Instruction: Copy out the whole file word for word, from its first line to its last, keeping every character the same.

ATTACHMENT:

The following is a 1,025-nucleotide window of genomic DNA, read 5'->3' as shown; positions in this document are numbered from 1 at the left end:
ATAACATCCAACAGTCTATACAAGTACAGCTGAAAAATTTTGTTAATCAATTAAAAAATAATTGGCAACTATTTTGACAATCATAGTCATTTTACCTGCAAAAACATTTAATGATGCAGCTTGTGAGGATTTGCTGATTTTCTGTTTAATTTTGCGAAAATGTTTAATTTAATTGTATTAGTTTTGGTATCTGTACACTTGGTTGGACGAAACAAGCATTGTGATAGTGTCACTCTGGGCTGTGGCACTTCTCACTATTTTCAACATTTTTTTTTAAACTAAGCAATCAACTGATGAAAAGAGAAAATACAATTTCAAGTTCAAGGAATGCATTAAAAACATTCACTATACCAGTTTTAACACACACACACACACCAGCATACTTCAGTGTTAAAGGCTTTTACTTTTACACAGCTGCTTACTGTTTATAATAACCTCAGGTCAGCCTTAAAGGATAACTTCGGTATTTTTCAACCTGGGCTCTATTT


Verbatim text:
The following is a 1,025-nucleotide window of genomic DNA, read 5'->3' as shown; positions in this document are numbered from 1 at the left end:
ATAACATCCAACAGTCTATACAAGTACAGCTGAAAAATTTTGTTAATCAATTAAAAAATAATTGGCAACTATTTTGACAATCATAGTCATTTTACCTGCAAAAACATTTAATGATGCAGCTTGTGAGGATTTGCTGATTTTCTGTTTAATTTTGCGAAAATGTTTAATTTAATTGTATTAGTTTTGGTATCTGTACACTTGGTTGGACGAAACAAGCATTGTGATAGTGTCACTCTGGGCTGTGGCACTTCTCACTATTTTCAACATTTTTTTTTAAACTAAGCAATCAACTGATGAAAAGAGAAAATACAATTTCAAGTTCAAGGAATGCATTAAAAACATTCACTATACCAGTTTTAACACACACACACACACCAGCATACTTCAGTGTTAAAGGCTTTTACTTTTACACAGCTGCTTACTGTTTATAATAACCTCAGGTCAGCCTTAAAGGATAACTTCGGTATTTTTCAACCTGGGCTCTATTT